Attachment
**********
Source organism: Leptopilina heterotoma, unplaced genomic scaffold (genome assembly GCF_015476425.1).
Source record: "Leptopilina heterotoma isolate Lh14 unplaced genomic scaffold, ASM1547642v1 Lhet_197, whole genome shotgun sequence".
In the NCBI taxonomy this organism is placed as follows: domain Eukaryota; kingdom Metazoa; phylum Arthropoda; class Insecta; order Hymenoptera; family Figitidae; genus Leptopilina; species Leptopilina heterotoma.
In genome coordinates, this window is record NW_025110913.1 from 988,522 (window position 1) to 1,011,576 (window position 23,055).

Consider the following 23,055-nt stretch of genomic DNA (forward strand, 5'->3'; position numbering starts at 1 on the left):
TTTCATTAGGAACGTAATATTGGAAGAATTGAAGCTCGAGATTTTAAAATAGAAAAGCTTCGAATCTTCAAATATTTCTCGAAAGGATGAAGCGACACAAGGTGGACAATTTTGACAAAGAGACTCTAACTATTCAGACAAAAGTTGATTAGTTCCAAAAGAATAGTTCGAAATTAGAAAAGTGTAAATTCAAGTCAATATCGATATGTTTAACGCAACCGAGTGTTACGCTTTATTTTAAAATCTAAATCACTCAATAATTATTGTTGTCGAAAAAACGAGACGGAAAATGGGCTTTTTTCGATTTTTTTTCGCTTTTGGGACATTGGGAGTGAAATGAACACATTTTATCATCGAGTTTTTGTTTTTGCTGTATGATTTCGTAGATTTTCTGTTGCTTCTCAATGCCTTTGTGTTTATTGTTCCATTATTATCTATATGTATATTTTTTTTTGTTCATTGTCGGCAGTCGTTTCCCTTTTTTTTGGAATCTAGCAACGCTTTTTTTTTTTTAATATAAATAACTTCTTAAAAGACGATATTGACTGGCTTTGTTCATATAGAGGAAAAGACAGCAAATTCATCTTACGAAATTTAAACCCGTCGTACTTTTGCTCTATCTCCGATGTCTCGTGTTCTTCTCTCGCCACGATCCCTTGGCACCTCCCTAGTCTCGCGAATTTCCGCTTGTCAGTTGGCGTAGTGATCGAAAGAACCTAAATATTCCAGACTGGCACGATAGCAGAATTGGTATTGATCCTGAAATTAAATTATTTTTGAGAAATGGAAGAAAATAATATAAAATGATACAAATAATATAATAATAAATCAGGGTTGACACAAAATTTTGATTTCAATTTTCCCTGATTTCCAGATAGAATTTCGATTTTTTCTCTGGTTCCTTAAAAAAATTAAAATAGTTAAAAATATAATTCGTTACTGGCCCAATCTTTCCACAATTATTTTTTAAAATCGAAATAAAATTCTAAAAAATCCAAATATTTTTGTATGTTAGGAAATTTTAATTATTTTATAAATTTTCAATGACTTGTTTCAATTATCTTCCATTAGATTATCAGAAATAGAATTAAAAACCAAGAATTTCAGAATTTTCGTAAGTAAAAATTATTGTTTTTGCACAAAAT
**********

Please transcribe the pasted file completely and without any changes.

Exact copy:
Source organism: Leptopilina heterotoma, unplaced genomic scaffold (genome assembly GCF_015476425.1).
Source record: "Leptopilina heterotoma isolate Lh14 unplaced genomic scaffold, ASM1547642v1 Lhet_197, whole genome shotgun sequence".
In the NCBI taxonomy this organism is placed as follows: domain Eukaryota; kingdom Metazoa; phylum Arthropoda; class Insecta; order Hymenoptera; family Figitidae; genus Leptopilina; species Leptopilina heterotoma.
In genome coordinates, this window is record NW_025110913.1 from 988,522 (window position 1) to 1,011,576 (window position 23,055).

Consider the following 23,055-nt stretch of genomic DNA (forward strand, 5'->3'; position numbering starts at 1 on the left):
TTTCATTAGGAACGTAATATTGGAAGAATTGAAGCTCGAGATTTTAAAATAGAAAAGCTTCGAATCTTCAAATATTTCTCGAAAGGATGAAGCGACACAAGGTGGACAATTTTGACAAAGAGACTCTAACTATTCAGACAAAAGTTGATTAGTTCCAAAAGAATAGTTCGAAATTAGAAAAGTGTAAATTCAAGTCAATATCGATATGTTTAACGCAACCGAGTGTTACGCTTTATTTTAAAATCTAAATCACTCAATAATTATTGTTGTCGAAAAAACGAGACGGAAAATGGGCTTTTTTCGATTTTTTTTCGCTTTTGGGACATTGGGAGTGAAATGAACACATTTTATCATCGAGTTTTTGTTTTTGCTGTATGATTTCGTAGATTTTCTGTTGCTTCTCAATGCCTTTGTGTTTATTGTTCCATTATTATCTATATGTATATTTTTTTTTGTTCATTGTCGGCAGTCGTTTCCCTTTTTTTTGGAATCTAGCAACGCTTTTTTTTTTTTAATATAAATAACTTCTTAAAAGACGATATTGACTGGCTTTGTTCATATAGAGGAAAAGACAGCAAATTCATCTTACGAAATTTAAACCCGTCGTACTTTTGCTCTATCTCCGATGTCTCGTGTTCTTCTCTCGCCACGATCCCTTGGCACCTCCCTAGTCTCGCGAATTTCCGCTTGTCAGTTGGCGTAGTGATCGAAAGAACCTAAATATTCCAGACTGGCACGATAGCAGAATTGGTATTGATCCTGAAATTAAATTATTTTTGAGAAATGGAAGAAAATAATATAAAATGATACAAATAATATAATAATAAATCAGGGTTGACACAAAATTTTGATTTCAATTTTCCCTGATTTCCAGATAGAATTTCGATTTTTTCTCTGGTTCCTTAAAAAAATTAAAATAGTTAAAAATATAATTCGTTACTGGCCCAATCTTTCCACAATTATTTTTTAAAATCGAAATAAAATTCTAAAAAATCCAAATATTTTTGTATGTTAGGAAATTTTAATTATTTTATAAATTTTCAATGACTTGTTTCAATTATCTTCCATTAGATTATCAGAAATAGAATTAAAAACCAAGAATTTCAGAATTTTCGTAAGTAAAAATTATTGTTTTTGCACAAAAT